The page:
It was the summer of ’67 and, musically, things had slowed down a bit in Wheeling. The British invasion had spurred guitar sales, but that craze was starting to wane. You know that feeling when things seem to stop in anticipation of something big to start? That’s where we were. I was managing the guitar department of Gerrero’s Music on Main Street in Wheeling, and we were just waiting for the next musical fad to catch on so guitars would once again be something that every teenager wanted as a birthday present.
A little hip coffee shop had opened just around the corner. It was called “The Junction” because it was originally a train station just next to the train tracks on Water Street. The ownership situation was fuzzy to most people, and I didn’t learn the details until I had been going there for a while. I found out that a group of churches in Wheeling had bought the property from the Pennsylvania Railroad and leased it for a dollar a year just to create a space where young people could gather and create in a safe environment. Kind of an alternative to the dance clubs that were prevalent at that time. It had a large room with a stage, another smaller room with overstuffed furniture and bookcases around the room. In between the two rooms was a small kitchen capable of pumping out gallons of coffee, pastries and hot dogs.
The Start of a Performing Career
As a budding folk music singer, I was intrigued with the possibility of airing my music there and started “hanging out” frequently. I was soon offered a spot on stage several nights a month,and it formed the basis of what my performances became to this day.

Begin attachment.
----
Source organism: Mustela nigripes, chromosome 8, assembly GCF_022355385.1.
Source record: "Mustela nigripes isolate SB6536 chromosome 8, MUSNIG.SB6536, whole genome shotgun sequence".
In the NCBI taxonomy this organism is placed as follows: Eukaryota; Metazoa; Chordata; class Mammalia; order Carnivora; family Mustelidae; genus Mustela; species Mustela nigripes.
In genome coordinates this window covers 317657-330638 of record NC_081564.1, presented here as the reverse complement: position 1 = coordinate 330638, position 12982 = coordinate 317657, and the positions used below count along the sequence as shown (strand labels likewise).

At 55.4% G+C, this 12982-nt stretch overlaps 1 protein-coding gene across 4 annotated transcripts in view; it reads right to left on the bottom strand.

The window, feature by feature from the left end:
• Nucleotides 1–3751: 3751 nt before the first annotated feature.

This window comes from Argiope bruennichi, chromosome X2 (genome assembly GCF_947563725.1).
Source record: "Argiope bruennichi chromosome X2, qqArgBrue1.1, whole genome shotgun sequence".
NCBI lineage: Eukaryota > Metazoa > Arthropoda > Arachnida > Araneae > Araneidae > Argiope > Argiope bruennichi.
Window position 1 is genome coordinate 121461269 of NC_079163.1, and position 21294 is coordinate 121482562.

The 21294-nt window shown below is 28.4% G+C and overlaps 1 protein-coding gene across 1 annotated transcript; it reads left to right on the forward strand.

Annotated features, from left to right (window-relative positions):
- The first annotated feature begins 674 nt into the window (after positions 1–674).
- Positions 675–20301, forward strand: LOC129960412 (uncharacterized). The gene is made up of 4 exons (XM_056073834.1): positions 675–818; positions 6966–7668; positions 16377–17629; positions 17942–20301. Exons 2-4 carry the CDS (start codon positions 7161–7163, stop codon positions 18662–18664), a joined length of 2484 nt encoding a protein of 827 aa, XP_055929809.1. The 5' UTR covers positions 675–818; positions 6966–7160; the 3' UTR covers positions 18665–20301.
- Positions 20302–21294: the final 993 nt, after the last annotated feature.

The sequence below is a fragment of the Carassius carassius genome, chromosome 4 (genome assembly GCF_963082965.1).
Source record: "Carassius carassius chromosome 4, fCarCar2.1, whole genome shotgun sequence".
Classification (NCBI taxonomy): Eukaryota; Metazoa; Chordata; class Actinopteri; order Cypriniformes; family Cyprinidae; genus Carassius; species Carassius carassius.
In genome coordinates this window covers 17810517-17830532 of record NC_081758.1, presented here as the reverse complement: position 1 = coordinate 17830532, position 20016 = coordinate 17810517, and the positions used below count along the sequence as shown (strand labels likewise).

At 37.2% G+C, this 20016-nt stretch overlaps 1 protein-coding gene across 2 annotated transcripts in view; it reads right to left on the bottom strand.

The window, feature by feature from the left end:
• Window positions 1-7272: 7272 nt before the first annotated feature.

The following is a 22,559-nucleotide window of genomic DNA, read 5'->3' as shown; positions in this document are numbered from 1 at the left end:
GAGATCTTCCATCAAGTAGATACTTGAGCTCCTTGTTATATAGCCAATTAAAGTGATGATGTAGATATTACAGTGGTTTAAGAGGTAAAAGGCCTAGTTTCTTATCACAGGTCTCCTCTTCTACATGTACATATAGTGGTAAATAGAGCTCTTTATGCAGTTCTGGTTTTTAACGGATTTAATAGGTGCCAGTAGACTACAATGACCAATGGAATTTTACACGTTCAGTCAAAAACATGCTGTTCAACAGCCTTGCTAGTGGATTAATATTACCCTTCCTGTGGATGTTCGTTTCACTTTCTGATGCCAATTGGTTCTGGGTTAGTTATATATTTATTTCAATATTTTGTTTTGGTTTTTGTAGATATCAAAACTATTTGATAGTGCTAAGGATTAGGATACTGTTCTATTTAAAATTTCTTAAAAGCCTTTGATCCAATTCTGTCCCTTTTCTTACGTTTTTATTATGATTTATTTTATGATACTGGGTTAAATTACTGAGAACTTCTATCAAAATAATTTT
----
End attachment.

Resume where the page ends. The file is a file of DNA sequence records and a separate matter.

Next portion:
Hal O’Leary, a much-respected local playwright, poet and writer, was involved in some capacity, and one day, I got a call to meet with him and show him some original songs as an example of what was being done there. He looked over my body of work and had me play and sing a few. As he closed my notebook, he said, “They will be very happy to know the quality of what is happening there.”
The Junction was managed by Scott Smith, also a folk singer who knew the people involved in the folk movement of the day. He scheduled the music and made sure everything ran smoothly.
I don’t know exactly when or why the Junction evolved into its next incarnation. Perhaps it was because the group of churches lost interest or maybe they decided it was a good start but needed to be on its own. The next thing anybody knew, it was “The Equinox Coffeehouse” under the capable management of Tommy Doepken.
The new coffeehouse retained the hipness and vibe of the old Junction but it was magnified, partly by the addition of stage lights, sound system and artwork and, of course, murals painted on the walls. The music had changed just a bit. Friday was folk night and Saturday was rock night.
I got together with another folk music enthusiast and excellent guitar player, Gregg Hartman, and we were a regular feature on Fridays doing a lot of Simon and Garfunkel; Peter, Paul and Mary; and many protest songs of the era. Sometime in the fall of ’67, I also joined four other musicians – Mary Lynch, Rick White, Bob Dougherty and Danny McElwain – to form the band “Bag Shot Row” (named after the street in “The Hobbit” where Bilbo Baggins lived). It was part folk rock, part blues, part psychedelic, part rock and roll and a lot of just us. Bag Shot was a regular feature on many Saturdays, and more than once I played folk music on Friday and rock on Saturday in the same weekend.